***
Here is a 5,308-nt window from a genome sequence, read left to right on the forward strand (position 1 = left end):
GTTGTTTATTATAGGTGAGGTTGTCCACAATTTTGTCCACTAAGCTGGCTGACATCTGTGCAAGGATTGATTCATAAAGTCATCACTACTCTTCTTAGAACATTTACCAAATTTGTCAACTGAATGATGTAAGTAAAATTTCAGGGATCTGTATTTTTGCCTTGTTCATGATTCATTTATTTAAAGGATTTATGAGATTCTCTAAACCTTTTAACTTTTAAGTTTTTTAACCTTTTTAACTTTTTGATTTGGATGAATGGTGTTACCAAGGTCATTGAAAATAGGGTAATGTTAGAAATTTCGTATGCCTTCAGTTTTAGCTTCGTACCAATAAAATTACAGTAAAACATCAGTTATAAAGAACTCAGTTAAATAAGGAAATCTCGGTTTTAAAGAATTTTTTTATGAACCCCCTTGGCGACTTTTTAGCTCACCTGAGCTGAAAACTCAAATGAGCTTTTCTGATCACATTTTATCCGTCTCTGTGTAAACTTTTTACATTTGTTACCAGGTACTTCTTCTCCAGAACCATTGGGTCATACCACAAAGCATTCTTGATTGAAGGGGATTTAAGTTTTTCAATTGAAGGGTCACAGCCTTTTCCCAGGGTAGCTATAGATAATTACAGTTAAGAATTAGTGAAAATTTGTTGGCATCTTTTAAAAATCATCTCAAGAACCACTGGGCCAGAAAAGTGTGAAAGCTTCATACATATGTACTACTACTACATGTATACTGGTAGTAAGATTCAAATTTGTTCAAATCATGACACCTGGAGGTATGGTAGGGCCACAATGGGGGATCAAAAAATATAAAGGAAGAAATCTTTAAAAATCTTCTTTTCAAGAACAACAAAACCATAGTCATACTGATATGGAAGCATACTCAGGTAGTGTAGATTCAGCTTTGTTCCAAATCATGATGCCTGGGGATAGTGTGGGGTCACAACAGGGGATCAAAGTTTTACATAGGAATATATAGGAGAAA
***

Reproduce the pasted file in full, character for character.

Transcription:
Here is a 5,308-nt window from a genome sequence, read left to right on the forward strand (position 1 = left end):
GTTGTTTATTATAGGTGAGGTTGTCCACAATTTTGTCCACTAAGCTGGCTGACATCTGTGCAAGGATTGATTCATAAAGTCATCACTACTCTTCTTAGAACATTTACCAAATTTGTCAACTGAATGATGTAAGTAAAATTTCAGGGATCTGTATTTTTGCCTTGTTCATGATTCATTTATTTAAAGGATTTATGAGATTCTCTAAACCTTTTAACTTTTAAGTTTTTTAACCTTTTTAACTTTTTGATTTGGATGAATGGTGTTACCAAGGTCATTGAAAATAGGGTAATGTTAGAAATTTCGTATGCCTTCAGTTTTAGCTTCGTACCAATAAAATTACAGTAAAACATCAGTTATAAAGAACTCAGTTAAATAAGGAAATCTCGGTTTTAAAGAATTTTTTTATGAACCCCCTTGGCGACTTTTTAGCTCACCTGAGCTGAAAACTCAAATGAGCTTTTCTGATCACATTTTATCCGTCTCTGTGTAAACTTTTTACATTTGTTACCAGGTACTTCTTCTCCAGAACCATTGGGTCATACCACAAAGCATTCTTGATTGAAGGGGATTTAAGTTTTTCAATTGAAGGGTCACAGCCTTTTCCCAGGGTAGCTATAGATAATTACAGTTAAGAATTAGTGAAAATTTGTTGGCATCTTTTAAAAATCATCTCAAGAACCACTGGGCCAGAAAAGTGTGAAAGCTTCATACATATGTACTACTACTACATGTATACTGGTAGTAAGATTCAAATTTGTTCAAATCATGACACCTGGAGGTATGGTAGGGCCACAATGGGGGATCAAAAAATATAAAGGAAGAAATCTTTAAAAATCTTCTTTTCAAGAACAACAAAACCATAGTCATACTGATATGGAAGCATACTCAGGTAGTGTAGATTCAGCTTTGTTCCAAATCATGATGCCTGGGGATAGTGTGGGGTCACAACAGGGGATCAAAGTTTTACATAGGAATATATAGGAGAAA